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PidcockÆs team manages around $3 billion of Asia-specific equity funds and another $3.5 billion worth of Asian portfolios for global products. The firm identifies driving themes or trends, which form the basis for bottom-up security selection, usually for highly concentrated portfolios. For Asian portfolios, energy supply is a leading theme that will create winners and losers.
He says that the challenges many Asian companies face over problems of securing energy outweigh any short-term issues around the credit crunch or inflation. He compares inflation fears to wild fires, prone to flare-ups, which are important and potentially damaging û but have already taken place. The credit crunch has prompted his team to further underweight financials, but it was a sector to which the team had already low exposure going into the summer of 2007.
ôCredit issues can be inflated away, if governments choose to do so,ö Pidcock says. ôBut you canÆt print oil.ö
Energy will only become a bigger issue, he reckons, noting that oil prices should continue to trend upward. The average price for a barrel of oil in 2007 was $72, a figure that has so far risen to $111 year-to-date; and Pidcock expects the figure will rise again in 2009. This will lead to more M&A activity in energy-related sectors, particularly Australian resource companies.
But he argues that energy fears, which are a global problem, make Asian companies relatively more attractive than peers in the United States or Europe. It is true that some Asian countries suffer when oil and energy prices rise, notably South Korea and India. In many cases, however, Asian companies can still outperform.
ôWe continue to prefer Asian domestic-demand stories rather than exporters; the real economy to the financial economy, and companies with real assets rather than paper ones,ö Pidcock says.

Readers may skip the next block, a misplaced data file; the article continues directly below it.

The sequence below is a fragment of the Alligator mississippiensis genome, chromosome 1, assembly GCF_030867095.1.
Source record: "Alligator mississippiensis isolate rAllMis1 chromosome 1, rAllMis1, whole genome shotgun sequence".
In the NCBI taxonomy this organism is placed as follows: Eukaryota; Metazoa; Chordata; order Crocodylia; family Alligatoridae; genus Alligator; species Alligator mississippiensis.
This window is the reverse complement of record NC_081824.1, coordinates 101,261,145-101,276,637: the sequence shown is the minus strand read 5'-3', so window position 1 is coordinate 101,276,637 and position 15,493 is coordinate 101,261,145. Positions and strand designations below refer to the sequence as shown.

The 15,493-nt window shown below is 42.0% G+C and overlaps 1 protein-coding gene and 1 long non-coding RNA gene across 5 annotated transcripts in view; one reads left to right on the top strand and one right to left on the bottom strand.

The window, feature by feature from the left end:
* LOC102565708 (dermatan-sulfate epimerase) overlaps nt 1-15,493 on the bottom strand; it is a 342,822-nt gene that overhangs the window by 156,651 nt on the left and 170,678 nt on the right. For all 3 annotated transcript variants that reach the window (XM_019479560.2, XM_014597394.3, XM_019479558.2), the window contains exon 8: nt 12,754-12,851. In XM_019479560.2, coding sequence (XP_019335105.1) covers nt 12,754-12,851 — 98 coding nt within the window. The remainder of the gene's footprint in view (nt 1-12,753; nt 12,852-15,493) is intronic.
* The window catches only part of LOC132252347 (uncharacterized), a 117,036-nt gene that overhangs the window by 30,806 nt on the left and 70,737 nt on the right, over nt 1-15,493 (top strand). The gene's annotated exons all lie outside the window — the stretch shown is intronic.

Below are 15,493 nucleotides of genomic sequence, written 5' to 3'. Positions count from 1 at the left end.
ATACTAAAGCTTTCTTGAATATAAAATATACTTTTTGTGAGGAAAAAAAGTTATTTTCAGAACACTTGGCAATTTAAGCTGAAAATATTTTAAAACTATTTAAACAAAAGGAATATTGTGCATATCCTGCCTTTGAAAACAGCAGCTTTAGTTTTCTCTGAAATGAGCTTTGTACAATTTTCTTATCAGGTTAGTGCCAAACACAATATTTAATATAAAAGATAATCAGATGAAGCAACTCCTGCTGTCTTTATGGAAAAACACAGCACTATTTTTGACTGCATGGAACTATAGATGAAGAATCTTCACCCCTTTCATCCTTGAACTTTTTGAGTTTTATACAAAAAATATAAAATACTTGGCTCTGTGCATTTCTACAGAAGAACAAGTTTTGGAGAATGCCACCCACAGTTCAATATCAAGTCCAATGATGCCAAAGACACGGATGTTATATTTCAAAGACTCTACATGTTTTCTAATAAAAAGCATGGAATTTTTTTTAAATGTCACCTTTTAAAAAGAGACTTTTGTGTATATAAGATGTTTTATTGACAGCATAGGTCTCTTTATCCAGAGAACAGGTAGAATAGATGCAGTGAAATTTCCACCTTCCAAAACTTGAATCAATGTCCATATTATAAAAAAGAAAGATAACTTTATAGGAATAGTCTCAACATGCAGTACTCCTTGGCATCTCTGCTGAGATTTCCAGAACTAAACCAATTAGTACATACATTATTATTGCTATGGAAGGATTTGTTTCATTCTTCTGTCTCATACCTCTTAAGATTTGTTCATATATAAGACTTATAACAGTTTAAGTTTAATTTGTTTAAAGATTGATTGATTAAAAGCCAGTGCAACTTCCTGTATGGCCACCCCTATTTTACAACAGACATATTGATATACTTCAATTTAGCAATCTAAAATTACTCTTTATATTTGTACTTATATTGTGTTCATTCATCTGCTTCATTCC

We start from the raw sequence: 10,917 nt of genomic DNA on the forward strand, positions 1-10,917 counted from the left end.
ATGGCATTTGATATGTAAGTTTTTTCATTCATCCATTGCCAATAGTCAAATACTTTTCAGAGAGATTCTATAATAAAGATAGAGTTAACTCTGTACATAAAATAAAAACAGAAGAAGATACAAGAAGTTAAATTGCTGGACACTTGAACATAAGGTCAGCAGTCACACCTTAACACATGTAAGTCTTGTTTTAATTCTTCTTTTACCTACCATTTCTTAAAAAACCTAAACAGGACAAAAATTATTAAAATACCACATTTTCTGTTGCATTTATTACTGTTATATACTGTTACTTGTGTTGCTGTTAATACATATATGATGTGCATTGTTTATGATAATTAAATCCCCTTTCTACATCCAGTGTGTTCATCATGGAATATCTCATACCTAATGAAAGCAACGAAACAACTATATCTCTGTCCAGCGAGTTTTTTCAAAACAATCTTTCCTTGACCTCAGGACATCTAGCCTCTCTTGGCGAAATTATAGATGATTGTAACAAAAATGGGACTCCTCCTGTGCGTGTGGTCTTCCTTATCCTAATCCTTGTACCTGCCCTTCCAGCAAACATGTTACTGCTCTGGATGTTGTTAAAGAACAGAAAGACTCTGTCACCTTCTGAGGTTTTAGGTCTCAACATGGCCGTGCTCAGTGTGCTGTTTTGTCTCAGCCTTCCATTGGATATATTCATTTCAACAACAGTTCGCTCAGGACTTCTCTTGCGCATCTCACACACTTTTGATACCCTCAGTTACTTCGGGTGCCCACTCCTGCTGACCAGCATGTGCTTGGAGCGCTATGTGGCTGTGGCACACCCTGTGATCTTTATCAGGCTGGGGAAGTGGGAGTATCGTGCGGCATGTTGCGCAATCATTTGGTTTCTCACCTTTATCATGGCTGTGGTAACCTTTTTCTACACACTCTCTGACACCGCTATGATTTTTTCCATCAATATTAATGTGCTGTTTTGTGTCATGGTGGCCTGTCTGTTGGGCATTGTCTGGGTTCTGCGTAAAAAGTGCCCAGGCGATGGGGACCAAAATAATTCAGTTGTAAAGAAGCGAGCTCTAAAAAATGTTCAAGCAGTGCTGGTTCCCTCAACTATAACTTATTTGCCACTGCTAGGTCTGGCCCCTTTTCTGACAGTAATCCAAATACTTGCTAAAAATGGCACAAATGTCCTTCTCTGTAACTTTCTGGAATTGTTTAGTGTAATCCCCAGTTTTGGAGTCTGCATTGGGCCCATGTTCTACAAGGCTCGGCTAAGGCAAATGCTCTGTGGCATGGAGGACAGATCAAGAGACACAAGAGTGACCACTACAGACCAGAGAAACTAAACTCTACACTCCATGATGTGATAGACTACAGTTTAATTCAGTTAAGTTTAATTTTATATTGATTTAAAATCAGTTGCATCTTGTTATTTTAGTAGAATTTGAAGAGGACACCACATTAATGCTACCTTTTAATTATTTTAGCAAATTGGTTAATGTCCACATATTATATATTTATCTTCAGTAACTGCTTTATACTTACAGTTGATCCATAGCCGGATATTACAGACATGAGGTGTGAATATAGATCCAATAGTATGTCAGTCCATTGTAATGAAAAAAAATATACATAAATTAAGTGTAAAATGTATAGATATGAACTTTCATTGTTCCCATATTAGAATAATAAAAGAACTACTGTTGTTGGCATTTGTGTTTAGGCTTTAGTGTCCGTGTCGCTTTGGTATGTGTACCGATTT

One of his favourite stocks is AustraliaÆs BHP Billiton, which has benefited from rising energy prices, is well hedged against currency or commodity price movements, and has attractive assets in the ground, notably uranium.
He also likes China National Offshore Oil Corp (Cnooc), which Pidcock reckons is better placed than Western oil majors. It can buy assets in parts of the world that are politically difficult for US or European companies to penetrate, it has a low price-to-earnings ratio, it has good assets, and pays attractive dividend yields. Moreover, unlike other Chinese oil companies, it is a pure play, not an integrated company with refinery businesses.
Pidcock says ThailandÆs PTT is also attractive relative to most Western energy companies, again because it is cheap and has decent assets. ôBut Australia is our favourite place,ö he says, where M&A opportunities abound that will benefit investors.
Energy is not the only theme that drives security selection at NewtonÆs Asia funds range. Others include what the firm calls æearth mattersÆ (ie issues of environmental exploitation, which are raising government and consumer concerns); æpopulation dynamicsÆ and urbanisation. The firm also observes rising government interference in economic policy and a peaking of global trade liberalisation having an impact on stocks. Many of these factors are related to the central theme of energy supply.
In terms of geography, Pidcock has his biases. He avoids stocks in Indonesia, where he sees high levels of corruption and poor governance. He does not see many well-managed companies from Korea, where dividend yields are ôappallingö, and where manufacturers face an uphill battle against Chinese rivals while being hobbled by powerful labour unions.
On the positive side, he is keen to invest for the first time in Vietnam, although Pidcock says the market still needs time to mature, and for the legal framework to become more clear. He invests in many stocks listed in Singapore, which he feels attracts good regional stories. And he favours Taiwan, which boasts many well-managed companies that are rapidly integrating themselves into mainland China. For Pidcock, the Taipei market is a good way to actually buy the China story. Names such as TSMC offer high dividend yields, have strong balance sheets, and are on their way to becoming de-facto mainland companies.
The AU$85 billion ($61.6 billion) Australian super fund has some exposure to indebted property developer Evergrande. Meanwhile, China’s construction finance is part of its core strategy in real estate.
Investors are seeing the risks, but also the opportunities of the logistics sector. Warehousing their fears for the moment, they can see it's a good conduit to high-growth assets.
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SGX’s new framework for Spacs will likely provide investors with a much-needed channel for direct deals, but the verdict is still out on whether it will bring liquidity to the bourse.